NASA Images Show a Complete Water Transformation on Shasta Lake

Shasta Lake has filled up for the second consecutive year, just in time for summer 2024. This marks a significant recovery from the severe drought conditions experienced between 2019 and 2022, and we have the photos to prove it.

NASA’s Operational Land Imager (OLI) on the Landsat 8 satellite captured a striking image on May 7, 2024, showing Shasta Lake at 96 percent of its total capacity, which is 114 percent of the average for that date:

This is a dramatic improvement from April 24, 2022, when Landsat 9 showed the lake at only 39 percent capacity:

The drought that began in 2019 left Shasta Lake and many other reservoirs at critically low levels. However, the heavy rains and meltwater from an above-average snowpack in early 2023 initiated a substantial recovery. By the end of May 2023, the lake had filled to 98 percent capacity, effectively erasing the prominent “bathtub ring” of exposed shoreline that had been visible during the drought years.

In 2024, Shasta Lake’s water levels rose swiftly starting in mid-January due to a series of moisture-laden storms. By mid-February, reservoir levels were so high that the U.S. Bureau of Reclamation had to increase water releases to manage flood risk, a measure not needed since 2019. This proactive flood control ensured space for incoming stormwater and reduced downstream flood threats.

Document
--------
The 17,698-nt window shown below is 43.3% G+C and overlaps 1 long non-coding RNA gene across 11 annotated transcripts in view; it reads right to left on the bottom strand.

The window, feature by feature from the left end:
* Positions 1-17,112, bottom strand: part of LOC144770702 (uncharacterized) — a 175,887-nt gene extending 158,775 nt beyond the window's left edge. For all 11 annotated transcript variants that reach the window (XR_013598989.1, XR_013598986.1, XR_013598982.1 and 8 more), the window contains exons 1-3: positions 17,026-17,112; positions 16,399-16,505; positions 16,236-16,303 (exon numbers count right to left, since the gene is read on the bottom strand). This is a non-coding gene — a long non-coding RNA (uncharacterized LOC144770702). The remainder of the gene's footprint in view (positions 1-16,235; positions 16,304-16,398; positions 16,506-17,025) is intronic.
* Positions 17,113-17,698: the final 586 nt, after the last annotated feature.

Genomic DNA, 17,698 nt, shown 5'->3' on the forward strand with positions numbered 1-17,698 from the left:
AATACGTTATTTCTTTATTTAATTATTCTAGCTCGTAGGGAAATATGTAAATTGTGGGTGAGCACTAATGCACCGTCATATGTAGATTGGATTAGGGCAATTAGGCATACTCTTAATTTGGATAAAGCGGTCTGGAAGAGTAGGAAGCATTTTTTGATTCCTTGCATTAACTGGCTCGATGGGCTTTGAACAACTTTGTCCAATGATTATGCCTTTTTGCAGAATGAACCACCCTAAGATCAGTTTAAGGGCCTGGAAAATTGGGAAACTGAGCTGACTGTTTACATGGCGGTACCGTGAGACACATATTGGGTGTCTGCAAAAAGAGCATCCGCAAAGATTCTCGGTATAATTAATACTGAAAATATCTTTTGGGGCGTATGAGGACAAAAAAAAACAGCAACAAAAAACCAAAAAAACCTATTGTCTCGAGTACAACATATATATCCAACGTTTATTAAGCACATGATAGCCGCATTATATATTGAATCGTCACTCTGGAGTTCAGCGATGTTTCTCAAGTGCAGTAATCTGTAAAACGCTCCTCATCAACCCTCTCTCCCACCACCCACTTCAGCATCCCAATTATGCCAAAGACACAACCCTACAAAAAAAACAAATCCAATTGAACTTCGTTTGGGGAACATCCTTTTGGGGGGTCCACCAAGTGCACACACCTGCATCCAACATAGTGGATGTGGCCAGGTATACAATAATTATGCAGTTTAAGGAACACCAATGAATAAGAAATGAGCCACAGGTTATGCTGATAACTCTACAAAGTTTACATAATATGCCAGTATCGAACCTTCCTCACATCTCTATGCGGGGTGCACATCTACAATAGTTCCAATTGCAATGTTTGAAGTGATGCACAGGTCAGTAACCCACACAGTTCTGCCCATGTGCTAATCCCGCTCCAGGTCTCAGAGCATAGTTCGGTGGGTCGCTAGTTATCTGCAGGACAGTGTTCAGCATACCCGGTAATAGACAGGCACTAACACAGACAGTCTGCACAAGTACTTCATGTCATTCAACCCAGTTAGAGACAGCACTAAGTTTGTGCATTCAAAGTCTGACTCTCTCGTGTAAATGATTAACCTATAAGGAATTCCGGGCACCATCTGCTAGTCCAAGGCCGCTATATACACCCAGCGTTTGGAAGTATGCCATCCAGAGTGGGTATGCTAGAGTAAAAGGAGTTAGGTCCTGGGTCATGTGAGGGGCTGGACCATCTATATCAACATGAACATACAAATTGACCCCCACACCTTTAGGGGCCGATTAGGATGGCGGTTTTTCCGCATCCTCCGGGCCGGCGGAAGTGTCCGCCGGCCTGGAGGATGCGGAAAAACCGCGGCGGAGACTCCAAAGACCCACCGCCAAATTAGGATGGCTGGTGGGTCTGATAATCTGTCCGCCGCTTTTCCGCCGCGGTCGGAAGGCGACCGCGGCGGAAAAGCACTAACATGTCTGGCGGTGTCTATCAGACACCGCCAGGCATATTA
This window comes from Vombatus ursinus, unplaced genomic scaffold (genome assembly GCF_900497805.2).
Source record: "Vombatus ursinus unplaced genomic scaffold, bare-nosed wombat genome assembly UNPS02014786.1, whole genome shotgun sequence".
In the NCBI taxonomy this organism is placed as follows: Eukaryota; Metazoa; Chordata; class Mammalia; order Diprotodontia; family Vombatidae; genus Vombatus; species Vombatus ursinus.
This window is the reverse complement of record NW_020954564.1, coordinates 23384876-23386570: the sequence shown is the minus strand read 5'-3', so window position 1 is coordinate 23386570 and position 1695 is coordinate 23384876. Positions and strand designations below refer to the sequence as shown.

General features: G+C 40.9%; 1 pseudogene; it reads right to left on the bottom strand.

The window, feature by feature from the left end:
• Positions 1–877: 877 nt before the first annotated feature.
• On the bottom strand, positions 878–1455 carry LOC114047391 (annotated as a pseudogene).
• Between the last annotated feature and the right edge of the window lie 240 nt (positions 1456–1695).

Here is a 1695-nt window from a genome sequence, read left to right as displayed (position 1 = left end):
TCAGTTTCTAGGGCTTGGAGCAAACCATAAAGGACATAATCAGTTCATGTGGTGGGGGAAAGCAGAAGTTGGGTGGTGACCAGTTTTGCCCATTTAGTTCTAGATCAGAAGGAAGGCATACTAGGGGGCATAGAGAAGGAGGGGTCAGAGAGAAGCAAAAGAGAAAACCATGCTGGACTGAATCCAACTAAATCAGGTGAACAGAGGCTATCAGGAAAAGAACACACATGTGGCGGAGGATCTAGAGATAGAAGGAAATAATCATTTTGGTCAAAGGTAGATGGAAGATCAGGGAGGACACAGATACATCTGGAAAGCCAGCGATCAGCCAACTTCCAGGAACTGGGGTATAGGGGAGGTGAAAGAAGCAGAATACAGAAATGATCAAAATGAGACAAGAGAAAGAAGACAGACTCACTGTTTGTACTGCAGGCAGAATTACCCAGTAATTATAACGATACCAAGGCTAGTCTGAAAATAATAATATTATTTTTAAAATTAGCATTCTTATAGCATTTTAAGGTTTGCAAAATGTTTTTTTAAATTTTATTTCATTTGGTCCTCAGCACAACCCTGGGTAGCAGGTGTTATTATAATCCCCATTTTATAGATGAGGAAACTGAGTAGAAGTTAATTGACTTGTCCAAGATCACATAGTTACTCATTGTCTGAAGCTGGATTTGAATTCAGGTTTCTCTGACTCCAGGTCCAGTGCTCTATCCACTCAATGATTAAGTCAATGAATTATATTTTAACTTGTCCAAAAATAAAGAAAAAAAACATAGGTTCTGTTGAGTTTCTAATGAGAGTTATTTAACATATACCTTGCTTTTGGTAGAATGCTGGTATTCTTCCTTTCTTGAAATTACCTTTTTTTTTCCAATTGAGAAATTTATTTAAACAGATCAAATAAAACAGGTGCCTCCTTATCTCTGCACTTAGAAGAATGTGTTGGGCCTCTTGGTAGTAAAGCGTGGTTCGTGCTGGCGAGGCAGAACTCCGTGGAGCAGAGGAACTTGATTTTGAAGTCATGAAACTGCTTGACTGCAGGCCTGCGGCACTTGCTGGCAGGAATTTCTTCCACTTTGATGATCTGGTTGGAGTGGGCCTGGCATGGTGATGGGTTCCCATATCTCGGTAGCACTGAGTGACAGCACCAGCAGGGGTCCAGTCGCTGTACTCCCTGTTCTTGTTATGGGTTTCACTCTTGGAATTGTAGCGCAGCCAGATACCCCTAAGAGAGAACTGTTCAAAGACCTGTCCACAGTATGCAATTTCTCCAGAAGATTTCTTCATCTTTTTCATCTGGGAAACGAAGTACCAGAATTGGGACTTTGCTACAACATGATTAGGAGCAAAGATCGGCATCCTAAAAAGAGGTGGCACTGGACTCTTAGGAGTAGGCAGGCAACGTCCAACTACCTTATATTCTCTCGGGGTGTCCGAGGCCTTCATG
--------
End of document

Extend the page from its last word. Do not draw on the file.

Shasta Lake’s recovery is mirrored by other reservoirs in the state. Lake Oroville, California’s second-largest reservoir, has also reached full capacity for the second consecutive year, holding 128 percent of its average capacity by early May 2024 despite ongoing water releases throughout the winter.

These back-to-back years of abundant water supply have brought much-needed relief to California’s water resources, supporting irrigation, municipal water supplies, and flood control, while also aiding in the long-term sustainability of the state’s water infrastructure.

Active NorCal

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